For many students burrowing down the GMAT Preparation rabbit hole, the most daunting component is that part of the exam that has been a staple of our standardized testing career—reading comprehension. Though we’ve been taught over the years many differing strategies to tackle the reading section, you will surely find as you embark on your GMAT preparation that GMAT reading comprehension is quite a different beast.
GMAT Reading Comprehension—A Sizable Chunk of Your Verbal Score
The GMAT Verbal Section contains three question types: Critical Reasoning, Sentence Corrections, and Reading Comprehension, amounting to 36 questions for which you will have 65 minutes to complete. On any given verbal section, you will most likely see 3 or 4 passages, each containing 3 or 4 questions. Thus, reading comprehension comprises about a third of your verbal score.
The reading passages are designated as short or long, and usually you will be faced with 2 or 3 short passages (200-250 words) and one longer passage (300+ words). Thankfully, these lengths are a bit friendlier than the 700-900-word passages on other standardized tests, but brevity by no means makes them easier.
As the GMAT is a question adaptive exam, the reading passages are presented on the left half of your computer screen (and you are able to scroll up and down within the passage), and each question will appear in succession on the right. You cannot move on to the next question until you have answered the one that appears in front of you. Thus, you cannot skip over a reading question (and return later); nor can you return to a previous question to change your answer. Based on this unique structure, you will need to alter your usual reading comprehension strategy derived from previous standardized tests. Here’s what we would recommend:
GMAT Reading Comprehension—Tip 1: Read the Whole Passage
The content of the reading passages on the GMAT tends to be very technical, dense, and detail oriented. You simply cannot afford to “skim” the passage or cherry pick certain sentences. Ya gotta read it all! And you have to practice this reading process as much as you can. Here is how you might approach the passage.
GMAT Reading Comprehension—Tip 2: Read Selectively and Proactively
It might seem weird to think that you have to “learn how to read” the GMAT passage, but in many ways you have to adjust your “real world” approach to reading. We are so conditioned to reading for content that we lose sight of how to read for structure and style.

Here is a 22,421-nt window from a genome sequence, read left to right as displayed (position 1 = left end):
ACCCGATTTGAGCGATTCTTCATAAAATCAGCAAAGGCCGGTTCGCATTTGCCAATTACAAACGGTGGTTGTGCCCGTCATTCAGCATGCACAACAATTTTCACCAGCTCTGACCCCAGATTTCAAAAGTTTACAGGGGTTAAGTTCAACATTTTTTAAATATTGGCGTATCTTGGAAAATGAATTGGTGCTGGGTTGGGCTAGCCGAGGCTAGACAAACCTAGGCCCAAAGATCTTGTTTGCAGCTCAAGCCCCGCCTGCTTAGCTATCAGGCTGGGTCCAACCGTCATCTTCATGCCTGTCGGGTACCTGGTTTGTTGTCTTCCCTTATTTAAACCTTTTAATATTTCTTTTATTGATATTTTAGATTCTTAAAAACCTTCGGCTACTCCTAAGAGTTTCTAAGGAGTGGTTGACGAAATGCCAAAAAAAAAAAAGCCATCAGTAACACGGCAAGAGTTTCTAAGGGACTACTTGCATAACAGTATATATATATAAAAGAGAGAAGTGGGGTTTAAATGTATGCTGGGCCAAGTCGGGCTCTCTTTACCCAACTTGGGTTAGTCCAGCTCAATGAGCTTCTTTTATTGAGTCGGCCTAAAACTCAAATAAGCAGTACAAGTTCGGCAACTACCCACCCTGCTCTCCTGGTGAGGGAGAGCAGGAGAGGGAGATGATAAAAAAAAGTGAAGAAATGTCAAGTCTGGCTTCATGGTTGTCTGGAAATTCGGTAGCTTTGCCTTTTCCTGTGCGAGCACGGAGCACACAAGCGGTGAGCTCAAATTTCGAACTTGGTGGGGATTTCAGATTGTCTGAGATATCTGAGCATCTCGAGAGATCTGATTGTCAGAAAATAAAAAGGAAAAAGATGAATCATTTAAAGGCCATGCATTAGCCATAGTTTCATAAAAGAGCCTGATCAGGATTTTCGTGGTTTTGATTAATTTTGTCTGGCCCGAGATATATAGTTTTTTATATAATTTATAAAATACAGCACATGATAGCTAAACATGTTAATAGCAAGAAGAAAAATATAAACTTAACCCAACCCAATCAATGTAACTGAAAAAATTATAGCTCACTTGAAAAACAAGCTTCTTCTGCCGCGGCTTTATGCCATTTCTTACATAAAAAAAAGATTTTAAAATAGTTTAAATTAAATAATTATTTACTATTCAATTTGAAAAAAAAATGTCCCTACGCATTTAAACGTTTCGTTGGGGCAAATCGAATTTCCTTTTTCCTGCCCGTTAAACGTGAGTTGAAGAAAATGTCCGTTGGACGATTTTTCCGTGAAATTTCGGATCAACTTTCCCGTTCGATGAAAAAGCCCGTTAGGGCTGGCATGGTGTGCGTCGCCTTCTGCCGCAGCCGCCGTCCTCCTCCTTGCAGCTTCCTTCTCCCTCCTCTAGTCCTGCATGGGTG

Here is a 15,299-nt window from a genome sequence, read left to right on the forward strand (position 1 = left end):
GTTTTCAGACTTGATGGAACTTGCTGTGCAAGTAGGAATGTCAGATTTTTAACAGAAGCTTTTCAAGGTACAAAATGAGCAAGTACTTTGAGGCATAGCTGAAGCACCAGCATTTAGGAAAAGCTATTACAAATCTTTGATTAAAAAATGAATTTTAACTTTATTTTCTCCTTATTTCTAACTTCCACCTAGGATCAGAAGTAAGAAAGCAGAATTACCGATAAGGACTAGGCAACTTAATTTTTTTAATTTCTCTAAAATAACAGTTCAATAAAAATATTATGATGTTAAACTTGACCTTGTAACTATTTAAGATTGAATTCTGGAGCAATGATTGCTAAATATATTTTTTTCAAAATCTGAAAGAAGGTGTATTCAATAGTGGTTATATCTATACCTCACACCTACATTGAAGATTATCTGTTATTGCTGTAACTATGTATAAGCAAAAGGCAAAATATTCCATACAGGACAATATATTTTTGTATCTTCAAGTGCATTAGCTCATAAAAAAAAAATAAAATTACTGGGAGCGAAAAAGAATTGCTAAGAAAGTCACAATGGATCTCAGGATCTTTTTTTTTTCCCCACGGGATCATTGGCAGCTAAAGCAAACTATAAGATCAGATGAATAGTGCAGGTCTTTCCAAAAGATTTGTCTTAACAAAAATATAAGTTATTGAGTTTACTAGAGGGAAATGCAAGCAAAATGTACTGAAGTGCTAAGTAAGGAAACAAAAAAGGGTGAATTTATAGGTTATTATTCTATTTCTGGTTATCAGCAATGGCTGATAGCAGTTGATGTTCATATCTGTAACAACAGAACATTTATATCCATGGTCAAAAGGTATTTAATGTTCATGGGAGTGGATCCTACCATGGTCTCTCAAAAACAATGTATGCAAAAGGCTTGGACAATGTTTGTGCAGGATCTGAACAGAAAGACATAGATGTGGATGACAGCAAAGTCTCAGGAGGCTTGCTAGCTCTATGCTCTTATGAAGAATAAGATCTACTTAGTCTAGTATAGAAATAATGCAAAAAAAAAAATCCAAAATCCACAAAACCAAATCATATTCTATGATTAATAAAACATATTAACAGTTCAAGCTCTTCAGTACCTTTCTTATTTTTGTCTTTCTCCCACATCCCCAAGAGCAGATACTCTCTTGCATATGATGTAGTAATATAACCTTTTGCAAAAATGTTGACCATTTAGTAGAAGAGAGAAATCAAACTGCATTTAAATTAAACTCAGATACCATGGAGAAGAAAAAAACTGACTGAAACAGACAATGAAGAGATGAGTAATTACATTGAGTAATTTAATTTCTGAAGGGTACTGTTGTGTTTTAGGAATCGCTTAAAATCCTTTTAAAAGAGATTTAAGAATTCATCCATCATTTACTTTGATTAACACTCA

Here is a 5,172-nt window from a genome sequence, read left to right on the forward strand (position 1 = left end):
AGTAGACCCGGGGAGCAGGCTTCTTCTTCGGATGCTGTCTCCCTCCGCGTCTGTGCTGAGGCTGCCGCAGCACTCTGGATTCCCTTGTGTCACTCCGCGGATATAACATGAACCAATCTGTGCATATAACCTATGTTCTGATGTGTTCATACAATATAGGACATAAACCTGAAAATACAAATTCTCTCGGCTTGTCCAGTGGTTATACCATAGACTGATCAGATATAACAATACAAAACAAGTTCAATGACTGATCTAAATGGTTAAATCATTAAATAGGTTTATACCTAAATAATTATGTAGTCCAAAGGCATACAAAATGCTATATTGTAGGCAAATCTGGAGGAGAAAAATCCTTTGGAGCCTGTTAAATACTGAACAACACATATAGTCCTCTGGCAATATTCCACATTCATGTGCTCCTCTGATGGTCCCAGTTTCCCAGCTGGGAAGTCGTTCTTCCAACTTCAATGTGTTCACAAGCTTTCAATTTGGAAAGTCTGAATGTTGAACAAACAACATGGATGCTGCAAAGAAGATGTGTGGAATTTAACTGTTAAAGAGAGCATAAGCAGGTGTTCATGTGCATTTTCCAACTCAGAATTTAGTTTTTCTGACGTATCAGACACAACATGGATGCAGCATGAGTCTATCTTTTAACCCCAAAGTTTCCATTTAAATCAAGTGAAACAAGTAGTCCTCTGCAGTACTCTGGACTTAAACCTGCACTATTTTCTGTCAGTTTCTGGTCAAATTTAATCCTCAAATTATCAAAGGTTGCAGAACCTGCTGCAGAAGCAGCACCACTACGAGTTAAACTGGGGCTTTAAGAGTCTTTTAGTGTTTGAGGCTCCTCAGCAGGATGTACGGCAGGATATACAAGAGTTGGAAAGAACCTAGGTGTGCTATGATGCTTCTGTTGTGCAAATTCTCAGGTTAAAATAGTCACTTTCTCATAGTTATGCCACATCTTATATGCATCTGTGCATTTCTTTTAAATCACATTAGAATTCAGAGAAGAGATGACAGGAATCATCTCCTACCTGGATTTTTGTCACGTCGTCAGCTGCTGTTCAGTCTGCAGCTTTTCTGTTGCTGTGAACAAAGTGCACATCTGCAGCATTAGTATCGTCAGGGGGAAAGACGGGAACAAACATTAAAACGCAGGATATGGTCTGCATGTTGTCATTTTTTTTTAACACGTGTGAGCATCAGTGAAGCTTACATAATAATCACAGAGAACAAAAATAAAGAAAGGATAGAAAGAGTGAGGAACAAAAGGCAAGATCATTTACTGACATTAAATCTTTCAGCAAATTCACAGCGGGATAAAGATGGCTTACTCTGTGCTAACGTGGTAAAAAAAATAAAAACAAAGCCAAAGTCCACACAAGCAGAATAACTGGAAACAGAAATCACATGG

On GMAT passages you must read critically, focusing not only on what is being said, but also, even more importantly, on how it’s being said. You must analyze the passage, focusing on the author’s purpose (Why did he/she sit down to write this piece?). On this same higher level of awareness, you should analyze the author’s style and tone. Overall, is this a description, an explanation, or an argument?
Consequently, you should try to identify and interpret various contextual clues:
- Shift words (yet, but, however, etc.) – Often key points are made via contrast
- Continuity words (consequently, moreover, indeed, etc.)
- Paragraph function: make it a point to trace the relationship of each paragraph and how it structurally fits into the main idea
GMAT Reading Comprehension—Tip 3: Consider Bullet-Pointing
Most students immediately dismiss the idea of taking any kind of notes on GMAT passages. And it’s true, your time is limited per passage, and you have either a whiteboard or an acetate booklet to deal with. But many students do find it helpful to jot down some bullet points on a limited basis. It’s not that difficult to pick out 2 or 3 points per passage, and it can definitely help organize your thoughts.
GMAT Reading Comprehension—Tip 4: Pace Yourself
As discussed above, you will see 3 or 4 passages, each with 3 or 4 questions. In addition to general pacing guidelines for the GMAT, consider the following:
- Reading Comprehension – about 6 – 8 minutes per passage
- 2 – 3 minutes – Critically Reading the Passage
- 1.5 minutes per question
With continued practice, you will naturally pick up speed and accuracy.
GMAT Reading Comprehension—Tip 5: Call Us for Your GMAT Prep
In our 35+ years of tutoring, we’ve found that a strategy-first approach works best. The GMAT is no exception. While our Elite and Premier Prep GMAT tutoring programs do teach content, we focus mostly on testing strategies. Your tutor will help you figure out which topics and question types need the most work, then teach you ways to overcome those questions. Of course, time management will be a very large component of the process. This is a very learnable test, so all it takes is some time and determination! If you haven’t started working with us yet, browse our tutors and get started today!